While millions of Americans plan to watch the Final Four of college basketball on TV this weekend, I plan to check out a livestream of the Final Four of College Chess.
As a former U.S. Women’s Chess Champion, my interest in the Final Four goes beyond that of a chess player or fan.
I also approach the game of chess as an educator. More specifically, at The University of Texas at Dallas, I teach two online education courses about how chess can be used in schools.
UT Dallas also happens to be a frequent competitor in the Final Four of College Chess – and a four-time winner.
The ‘Duke’ of chess
Chess has profoundly shaped the identity of UT Dallas. As Richard C. Benson, the university president, recently proclaimed, “We are to chess what Duke is to basketball.”
It was UT Dallas that launched the Final Four of Chess – formally known as “the President’s Cup” – in 2001, when professor Tim Redman served as chess program director.
So why and how does the Final Four of College Chess matter? And what, if anything, does this collegiate chess championship say about where the United States stands academically and otherwise in the world?
Does chess make kids smarter?
Many associate chess excellence with being smart. Some also believe that chess helps kids succeed in school.
In my books on using chess to teach science and math and social studies, I don’t profess that playing chess alone – untethered to academic concepts – will improve the educational outcomes of students.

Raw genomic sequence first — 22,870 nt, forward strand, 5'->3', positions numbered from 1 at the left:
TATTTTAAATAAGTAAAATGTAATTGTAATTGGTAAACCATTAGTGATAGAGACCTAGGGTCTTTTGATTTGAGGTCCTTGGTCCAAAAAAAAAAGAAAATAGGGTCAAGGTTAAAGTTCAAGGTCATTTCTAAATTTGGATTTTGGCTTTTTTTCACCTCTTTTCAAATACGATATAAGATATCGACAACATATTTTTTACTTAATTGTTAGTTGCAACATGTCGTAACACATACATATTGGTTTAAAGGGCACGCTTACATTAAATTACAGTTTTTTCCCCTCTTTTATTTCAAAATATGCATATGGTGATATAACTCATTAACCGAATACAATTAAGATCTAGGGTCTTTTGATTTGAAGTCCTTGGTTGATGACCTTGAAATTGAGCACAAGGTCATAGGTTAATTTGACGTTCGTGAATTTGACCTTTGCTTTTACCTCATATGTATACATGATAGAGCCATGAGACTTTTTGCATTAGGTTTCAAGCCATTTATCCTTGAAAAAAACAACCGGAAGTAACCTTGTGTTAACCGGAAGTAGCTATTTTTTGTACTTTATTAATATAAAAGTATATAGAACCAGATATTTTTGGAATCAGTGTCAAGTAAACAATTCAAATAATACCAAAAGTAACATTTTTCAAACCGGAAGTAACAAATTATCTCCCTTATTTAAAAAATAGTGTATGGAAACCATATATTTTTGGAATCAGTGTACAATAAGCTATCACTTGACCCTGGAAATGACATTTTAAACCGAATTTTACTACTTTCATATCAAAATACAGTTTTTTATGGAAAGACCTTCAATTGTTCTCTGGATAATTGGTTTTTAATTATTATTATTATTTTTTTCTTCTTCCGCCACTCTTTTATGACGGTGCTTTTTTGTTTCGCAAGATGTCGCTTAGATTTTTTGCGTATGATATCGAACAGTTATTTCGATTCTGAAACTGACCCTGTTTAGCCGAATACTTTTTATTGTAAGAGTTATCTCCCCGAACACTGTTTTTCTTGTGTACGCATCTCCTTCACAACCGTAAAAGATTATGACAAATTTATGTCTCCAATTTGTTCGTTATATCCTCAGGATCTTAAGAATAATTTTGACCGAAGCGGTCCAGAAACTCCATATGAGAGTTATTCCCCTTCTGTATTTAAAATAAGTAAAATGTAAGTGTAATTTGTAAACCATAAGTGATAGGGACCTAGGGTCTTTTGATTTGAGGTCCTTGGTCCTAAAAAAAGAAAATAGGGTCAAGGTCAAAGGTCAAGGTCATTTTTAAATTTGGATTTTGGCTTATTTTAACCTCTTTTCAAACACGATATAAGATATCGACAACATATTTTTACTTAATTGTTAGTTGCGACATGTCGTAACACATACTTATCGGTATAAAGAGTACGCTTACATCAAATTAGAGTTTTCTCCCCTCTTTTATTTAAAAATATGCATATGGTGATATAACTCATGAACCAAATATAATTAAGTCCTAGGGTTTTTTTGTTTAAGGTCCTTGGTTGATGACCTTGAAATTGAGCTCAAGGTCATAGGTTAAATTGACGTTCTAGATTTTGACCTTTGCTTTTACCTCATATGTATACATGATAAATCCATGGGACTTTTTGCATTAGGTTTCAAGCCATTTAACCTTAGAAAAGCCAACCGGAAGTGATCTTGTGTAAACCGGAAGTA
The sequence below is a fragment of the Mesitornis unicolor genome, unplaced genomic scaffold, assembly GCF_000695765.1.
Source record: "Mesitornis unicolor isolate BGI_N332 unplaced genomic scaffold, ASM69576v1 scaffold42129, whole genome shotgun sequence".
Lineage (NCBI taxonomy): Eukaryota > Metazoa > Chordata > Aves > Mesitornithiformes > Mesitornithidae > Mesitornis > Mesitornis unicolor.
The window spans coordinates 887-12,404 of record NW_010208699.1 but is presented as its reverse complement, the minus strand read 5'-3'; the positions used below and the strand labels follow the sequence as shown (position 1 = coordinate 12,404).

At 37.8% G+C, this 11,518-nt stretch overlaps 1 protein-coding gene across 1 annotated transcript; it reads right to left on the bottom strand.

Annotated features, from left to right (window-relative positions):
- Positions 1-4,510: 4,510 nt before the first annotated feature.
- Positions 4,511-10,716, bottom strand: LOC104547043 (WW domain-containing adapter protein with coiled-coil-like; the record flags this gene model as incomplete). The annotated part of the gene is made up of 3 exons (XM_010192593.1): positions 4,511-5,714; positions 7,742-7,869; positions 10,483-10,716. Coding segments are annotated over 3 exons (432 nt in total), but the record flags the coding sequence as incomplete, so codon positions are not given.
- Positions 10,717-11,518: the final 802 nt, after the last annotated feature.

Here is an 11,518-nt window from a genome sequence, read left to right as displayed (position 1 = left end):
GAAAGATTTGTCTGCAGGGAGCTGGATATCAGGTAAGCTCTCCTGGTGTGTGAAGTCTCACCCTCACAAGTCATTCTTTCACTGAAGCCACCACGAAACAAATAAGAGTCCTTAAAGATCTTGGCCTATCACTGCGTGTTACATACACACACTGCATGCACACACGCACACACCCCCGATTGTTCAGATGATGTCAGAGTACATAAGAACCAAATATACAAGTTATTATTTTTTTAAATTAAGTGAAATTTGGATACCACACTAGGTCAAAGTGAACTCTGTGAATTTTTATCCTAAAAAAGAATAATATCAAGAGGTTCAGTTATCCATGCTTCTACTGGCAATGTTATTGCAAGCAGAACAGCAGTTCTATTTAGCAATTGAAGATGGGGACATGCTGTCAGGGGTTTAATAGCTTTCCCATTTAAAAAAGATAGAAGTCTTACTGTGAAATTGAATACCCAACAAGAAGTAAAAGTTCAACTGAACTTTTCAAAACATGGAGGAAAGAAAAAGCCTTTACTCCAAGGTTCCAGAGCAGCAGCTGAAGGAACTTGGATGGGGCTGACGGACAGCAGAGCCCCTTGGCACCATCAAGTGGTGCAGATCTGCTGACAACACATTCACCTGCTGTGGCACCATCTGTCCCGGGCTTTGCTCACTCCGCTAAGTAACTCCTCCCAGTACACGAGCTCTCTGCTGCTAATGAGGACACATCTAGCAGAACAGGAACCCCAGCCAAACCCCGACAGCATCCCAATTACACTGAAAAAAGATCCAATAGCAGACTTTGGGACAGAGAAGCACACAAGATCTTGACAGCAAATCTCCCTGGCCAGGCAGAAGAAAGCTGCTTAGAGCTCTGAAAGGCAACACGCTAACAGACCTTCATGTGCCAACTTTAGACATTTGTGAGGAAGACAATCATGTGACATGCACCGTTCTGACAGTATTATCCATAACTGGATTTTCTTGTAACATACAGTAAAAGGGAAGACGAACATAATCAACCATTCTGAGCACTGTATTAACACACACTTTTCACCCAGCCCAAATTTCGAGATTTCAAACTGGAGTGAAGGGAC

Research supports this view. For instance, a recent analysis of 24 studies found that “chess instruction is no more effective in enhancing children’s cognitive and academic skills than many … other possible educational interventions.”
And yet several colleges use scholarships to attract chess talent from around the world.
Desirable to employers
Colleges aren’t the only ones interested in highly skilled chess players. Employers are as well.
As Mark Herman, then-executive vice president of Booz Allen Hamilton, a government contractor that sponsors the Final Four of College Chess, said at the 2012 competition: “I’ve got a room full of the best critical thinkers that you’re going to find anywhere. Why wouldn’t I want to recruit them?”
Most of the chess players I met, when I served as the UT Dallas chess recruiter from 1999-2003, have succeeded in life. It’s common to find highly skilled chess players studying or working in finance, possibly because chess and finance both rely on strategy.
For instance, one of the chess players I recruited to UT Dallas was Amon Simutowe from Zambia. When he arrived at UTD in 2002, Simutowe was an International Master, the title just below grandmaster. After graduating in 2006 with a degree in economics and finance, Simutowe became the first grandmaster from sub-Saharan Africa and one of three black grandmasters ever.
Simutowe went on to earn a Master of Science in economics for development from the University of Oxford. When I last spoke to him in 2013, he was at Columbia University for a second master’s degree and was interning at the Liberian Mission to the United Nations.